A framework for musculoskeletal (MSK) patient data to improve outcomes
My Topol fellowship problem / project:
We have little or no idea how effective our healthcare services are for most MSK patients. Unfortunately, the current state of play concerning data collection of experience and outcome measures is poor and is not joined up between services.
Therefore, we are not offering the best service we can to those with MSK issues.
Our population is living longer with more comorbidities. Over 20M people in the UK (1/3rd population) suffer with MSK issues which is the leading cause of disability and sick days globally. Indeed, it affects those from most vulnerable, deprived and underrepresented demographics. There is significant cost – 1:3 GP appointments are due to MSK issues alongside a £5b spend by the NHS, per annum. The main cost for patients is the significant reduction to their ability to move, work, and care for others. This invariably leads to substantial reduction in one’s mental health, physical health and overall quality of life.
Using assistive technologies or MSK apps, it is possible to triage, assess (collect outcome and experience data), monitor and manage people with MSK conditions, which will enable services to accommodate any increases in service demands.
I propose to develop a framework for digital disseminating, collecting, analysing, sharing and reporting of key experience and outcome measures related to MSK health services to;
-Enable large data set collection, and population health insights, that can focus development opportunities
-This will aid workforce development by giving clinicians and services access to large data so that they can make more intelligently informed service improvements.
-To help identify particular demographics who are underperforming to enable strategic and co-ordinated efforts to improve services for them.
-Automation of this process will free up clinical time, giving more time to care.
This will then be deployed, Via EQL’s digital MSK healthcare Apps ‘’Phio Access’’ and ‘’Phio Engage’’ which are already utlisied within the NHS and across multiple UK organisation to a population of 12-million and growing.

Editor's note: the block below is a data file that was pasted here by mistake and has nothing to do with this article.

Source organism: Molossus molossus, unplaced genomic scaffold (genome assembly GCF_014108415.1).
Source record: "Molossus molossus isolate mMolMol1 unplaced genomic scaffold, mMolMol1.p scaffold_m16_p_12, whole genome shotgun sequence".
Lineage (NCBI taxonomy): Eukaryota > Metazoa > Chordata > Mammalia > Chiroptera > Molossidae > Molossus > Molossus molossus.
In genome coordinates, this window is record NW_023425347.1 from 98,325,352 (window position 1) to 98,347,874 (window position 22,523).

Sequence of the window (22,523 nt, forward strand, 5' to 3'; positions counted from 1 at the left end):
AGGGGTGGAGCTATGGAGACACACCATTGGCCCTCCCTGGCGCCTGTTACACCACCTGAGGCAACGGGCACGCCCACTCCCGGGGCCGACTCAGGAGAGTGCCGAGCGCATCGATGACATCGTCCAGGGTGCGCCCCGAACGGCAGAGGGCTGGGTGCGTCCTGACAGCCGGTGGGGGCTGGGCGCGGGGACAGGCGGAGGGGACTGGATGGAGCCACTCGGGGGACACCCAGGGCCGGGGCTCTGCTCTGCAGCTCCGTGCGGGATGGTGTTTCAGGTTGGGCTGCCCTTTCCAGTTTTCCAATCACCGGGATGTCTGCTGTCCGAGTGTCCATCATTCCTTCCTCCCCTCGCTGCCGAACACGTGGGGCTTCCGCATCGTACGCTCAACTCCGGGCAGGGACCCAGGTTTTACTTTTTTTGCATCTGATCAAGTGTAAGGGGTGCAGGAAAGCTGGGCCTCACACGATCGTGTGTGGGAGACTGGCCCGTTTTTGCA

MSK Apps are readily being used in UK health services and it is not well understood how effective these apps are, and which populations are better served. Therefore a secondary aim is to help validate Phio’s effectiveness for the population(s) it serves.
I am currently working as the head of clinical services for EQL.- a digital MSK healthcare provider to the NHS and private sectors. I oversee the clinical undertakings related to our two products; Phio ‘’Access’’ and Phio ‘’Engage’’.
Phio Access is a digital MSK triaging system and Phio Engage is a supportive self-management app, offered to those deemed appropriate during their digital triage. To find out more about EQL and Phio please visit: https://www.eql.ai/
I have 10 years postgraduate experience as an MSK physiotherapist, working across all sectors. Prior to commencing this role I worked within a large central London NHS trust as a highly specialist MSK practitioner, first contact practitioner and leader of multiple MSK physiotherapy teams. It was within this role that I had recent exposure to successful digital transformation within the NHS from ideation to implementation. Success meant that it was feasible to track demographic and patient reported outcome measures (PROMS) of patients digitally (via SMS), where historically this had been completed manually, via paper means. This enabled ‘ ‘freeing-up’’ of clinical time and the ability to collect more data. Therefore, providing actionable insights to guide service improvement initiatives.
Objectively, at the point of my cessation of employment within the NHS there were over 6000 complete data sets and a sustained response rate of approximately 60%. I had the opportunity to present this work to the health innovation network and the virtual physiotherapy UK annual conference. Additionally, in 2021 this work was nominated and shortlisted for the CAHPO AHP digital practice award. More information can be found here: https://www.sciencedirect.com/science/article/pii/S0031940621006386